Strategic tolerance: Cultivate it to survive and grow

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The executive at General Motors who, with the authority of GM’s top management behind her, brought Cadillac back to top-ranked quality ratings for luxury cars after they had dropped to 14th world wide taught two principals to senior management alike: (1) Suspend blame and (2) Take responsibility. For example, the engineers who were working to improve Cadillac’s trunk space came to management and said: “we designed this wrong five years ago and it’s costing the company $2 million a year and we want $1 million to fix it”. To counteract the executive’s natural instinct to leap over the desk and rip out the throat of the offending engineers, she taught management to respond: “We appreciate your honesty and analysis, and management will assess this opportunity for improvement very seriously”.
Understandably, mistakes are part of jobs and the way they are treated reflects organisational behavior, indeed culture. Let’s first understand organisational culture in words of Edger Schein (world-renowned psychologist) “culture is a pattern of shared basic assumptions that was learned by a group as it solved its problems of external adaptation and internal integration that has worked well enough to be considered valid and, therefore, to be taught to new members as the correct way to perceive, think, and feel in relation to those problems”.
Generally, problems either results from mistakes or pose challenges to organisations in term of innovation to grow and live up to market needs. Competitive cracking of problems and winning innovation demands quality ideas. If the game is all about ideas then what part of human body must be the center of discussion? Yes, it is brain. Research in neurosciences shows that the brain’s limbic system, which governs our feelings, is way more powerful than the neocortex that controls intellect. Keeping this revealing fact in view two approaches are worth discussing: (1) human capital and (2) emotional capital. Human capital approach means putting people in the game with right education, skills and attitude whereas emotional capital approach aims to ignite human willingness at required level. For human brain to produce quality ideas, such an environment is required which may spark ‘creative tension’. Making people feel free and giving ‘emotional challenge’ will help to create an environment of creative tension, indeed a new smell as Sumantra Ghoshal (Founding Dean of new Indian School of Business in Hyderabad) says. “The essential problem is not to change people, the real problem is to create new atmosphere, what we call the smell of place”. Daniel Goleman (Author of Emotional Intelligence 1997) states that “we can be effective only when the two systems, our emotional brain and our thinking brain work together”. In simple words an atmosphere of creative tension bridges skill (human capital) and will (emotional capital).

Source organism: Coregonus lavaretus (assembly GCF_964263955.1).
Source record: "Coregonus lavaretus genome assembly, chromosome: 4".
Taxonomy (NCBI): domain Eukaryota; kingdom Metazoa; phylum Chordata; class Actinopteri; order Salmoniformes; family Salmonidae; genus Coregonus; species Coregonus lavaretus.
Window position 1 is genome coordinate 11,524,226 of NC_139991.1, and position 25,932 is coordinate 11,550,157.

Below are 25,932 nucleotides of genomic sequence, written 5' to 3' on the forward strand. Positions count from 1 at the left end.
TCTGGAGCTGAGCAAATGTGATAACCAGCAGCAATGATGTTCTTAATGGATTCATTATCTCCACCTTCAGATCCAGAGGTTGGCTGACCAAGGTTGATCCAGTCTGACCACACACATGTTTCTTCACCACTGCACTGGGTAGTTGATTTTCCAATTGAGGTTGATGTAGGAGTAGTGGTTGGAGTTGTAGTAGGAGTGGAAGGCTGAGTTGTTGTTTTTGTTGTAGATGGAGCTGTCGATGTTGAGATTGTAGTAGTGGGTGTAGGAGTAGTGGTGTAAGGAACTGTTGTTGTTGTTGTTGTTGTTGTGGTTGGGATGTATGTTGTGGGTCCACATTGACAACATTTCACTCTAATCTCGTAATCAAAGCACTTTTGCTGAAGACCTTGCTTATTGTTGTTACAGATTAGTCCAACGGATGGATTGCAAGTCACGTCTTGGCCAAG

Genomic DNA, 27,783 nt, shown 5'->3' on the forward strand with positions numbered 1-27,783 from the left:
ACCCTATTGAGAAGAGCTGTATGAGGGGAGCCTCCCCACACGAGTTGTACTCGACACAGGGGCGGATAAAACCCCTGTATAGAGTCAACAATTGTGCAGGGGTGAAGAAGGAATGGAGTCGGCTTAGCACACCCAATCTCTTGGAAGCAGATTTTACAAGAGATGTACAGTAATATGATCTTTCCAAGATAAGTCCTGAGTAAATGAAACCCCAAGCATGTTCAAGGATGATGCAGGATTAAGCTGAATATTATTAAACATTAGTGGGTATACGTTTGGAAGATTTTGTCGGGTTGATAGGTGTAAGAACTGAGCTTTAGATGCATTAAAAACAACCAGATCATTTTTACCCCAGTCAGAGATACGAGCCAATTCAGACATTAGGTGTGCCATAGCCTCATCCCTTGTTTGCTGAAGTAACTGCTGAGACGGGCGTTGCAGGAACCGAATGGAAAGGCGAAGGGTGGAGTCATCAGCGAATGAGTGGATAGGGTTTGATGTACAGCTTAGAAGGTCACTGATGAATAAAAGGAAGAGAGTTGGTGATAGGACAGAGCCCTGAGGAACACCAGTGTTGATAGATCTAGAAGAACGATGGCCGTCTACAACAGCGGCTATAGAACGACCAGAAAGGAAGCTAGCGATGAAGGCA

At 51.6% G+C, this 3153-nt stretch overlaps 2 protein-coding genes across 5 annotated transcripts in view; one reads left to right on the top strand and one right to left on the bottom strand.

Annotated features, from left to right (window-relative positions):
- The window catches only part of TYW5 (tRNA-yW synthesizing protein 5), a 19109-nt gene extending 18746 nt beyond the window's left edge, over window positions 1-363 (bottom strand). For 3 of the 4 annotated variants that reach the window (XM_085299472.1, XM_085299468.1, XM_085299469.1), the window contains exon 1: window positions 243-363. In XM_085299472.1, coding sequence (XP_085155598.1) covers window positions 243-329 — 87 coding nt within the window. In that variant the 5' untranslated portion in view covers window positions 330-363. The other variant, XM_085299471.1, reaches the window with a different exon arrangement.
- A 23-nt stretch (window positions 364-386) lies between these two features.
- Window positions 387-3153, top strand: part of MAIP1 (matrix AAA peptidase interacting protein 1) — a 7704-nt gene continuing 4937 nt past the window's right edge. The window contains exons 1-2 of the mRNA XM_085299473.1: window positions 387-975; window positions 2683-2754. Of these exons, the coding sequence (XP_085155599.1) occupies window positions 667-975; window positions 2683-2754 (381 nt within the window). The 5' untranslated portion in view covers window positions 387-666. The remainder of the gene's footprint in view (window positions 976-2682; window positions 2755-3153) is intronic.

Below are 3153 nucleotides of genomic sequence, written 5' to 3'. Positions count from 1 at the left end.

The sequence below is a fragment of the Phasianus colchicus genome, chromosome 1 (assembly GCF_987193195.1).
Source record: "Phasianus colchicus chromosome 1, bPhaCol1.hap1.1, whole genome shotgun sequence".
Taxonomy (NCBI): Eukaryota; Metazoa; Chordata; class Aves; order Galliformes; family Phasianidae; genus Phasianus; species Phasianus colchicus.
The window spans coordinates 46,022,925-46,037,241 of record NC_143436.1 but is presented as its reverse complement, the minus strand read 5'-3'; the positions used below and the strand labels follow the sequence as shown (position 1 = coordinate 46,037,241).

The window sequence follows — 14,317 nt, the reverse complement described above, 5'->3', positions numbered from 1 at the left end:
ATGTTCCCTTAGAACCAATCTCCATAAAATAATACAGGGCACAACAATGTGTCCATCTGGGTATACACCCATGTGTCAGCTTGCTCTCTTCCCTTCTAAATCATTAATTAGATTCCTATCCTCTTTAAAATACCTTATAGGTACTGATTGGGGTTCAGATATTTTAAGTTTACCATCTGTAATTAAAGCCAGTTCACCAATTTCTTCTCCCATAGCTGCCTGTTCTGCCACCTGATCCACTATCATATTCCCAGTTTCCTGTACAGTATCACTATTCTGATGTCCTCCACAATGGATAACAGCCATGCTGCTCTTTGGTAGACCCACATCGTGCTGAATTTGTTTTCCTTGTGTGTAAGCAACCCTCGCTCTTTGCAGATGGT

Aren’t we missing something about ideas? Of course yes, something which is hard to digest; it is failure. Mistakes and experiments are not exempted from failures. As Twyla Tharp says that “sooner or later, all real change involves failure”. Ideas might be flawed to bring winning innovation and mistakes sometimes may result into big loss. How to deal with it? Two facts about business must be taken into account before developing an approach to deal with failures. First, mistakes are unavoidable. Second, experiments are the heart of business to grow. The only behavioral input left to deal with either failures or mistake is ‘strategic tolerance’. Strategic tolerance means a consistent sound behavior required to achieve strategic goals of organisation. Certainly, tolerance doesn’t mean demonstration of tight lips and clinch fists rather it essentially mean such an encouraging feedback which may spark creative tension. In Edmondson’s words “management must create an environment of psychological safety, convincing people that they will not be humiliated, much less punished, if they speak up with ideas, questions, or concerns, or make mistakes”.
Is strategic tolerance a panacea? Sadly, it is not because the desired upshot of such culture is subject to the caliber of human resources and other organisational policies. For instance, if there is something seriously wrong with compensation policy then no matter how long you tolerate, give motional challenges and make people feel free, expecting quality ideas will be just day-dreaming.

The writer works in the financial sector

1 COMMENT

  1. Dear writer, you did a good effort but there are some irrelevant and conflicting statements in your article…. e.g
    “culture is a pattern of shared basic assumptions that was learned by a group as it solved its problems of external adaptation and internal integration that has worked well enough to be considered valid and, therefore, to be taught to new members as the correct way to perceive, think, and feel in relation to those problems”.
    how this broder definition of culture is linked with business envornment and culture: where things change day by day and to be remain in competition one cannot rely on the assumptions and pattern of 1980s for competing in 2011.
    second contrdiction is your explanation of "brain’s limbic system" which is more powerfull than human intellect. considering this fact, how a manager can control its powerful brains limbic system and react Tolerantly (feeling not intellect) in the scenario of great loss or mistake.

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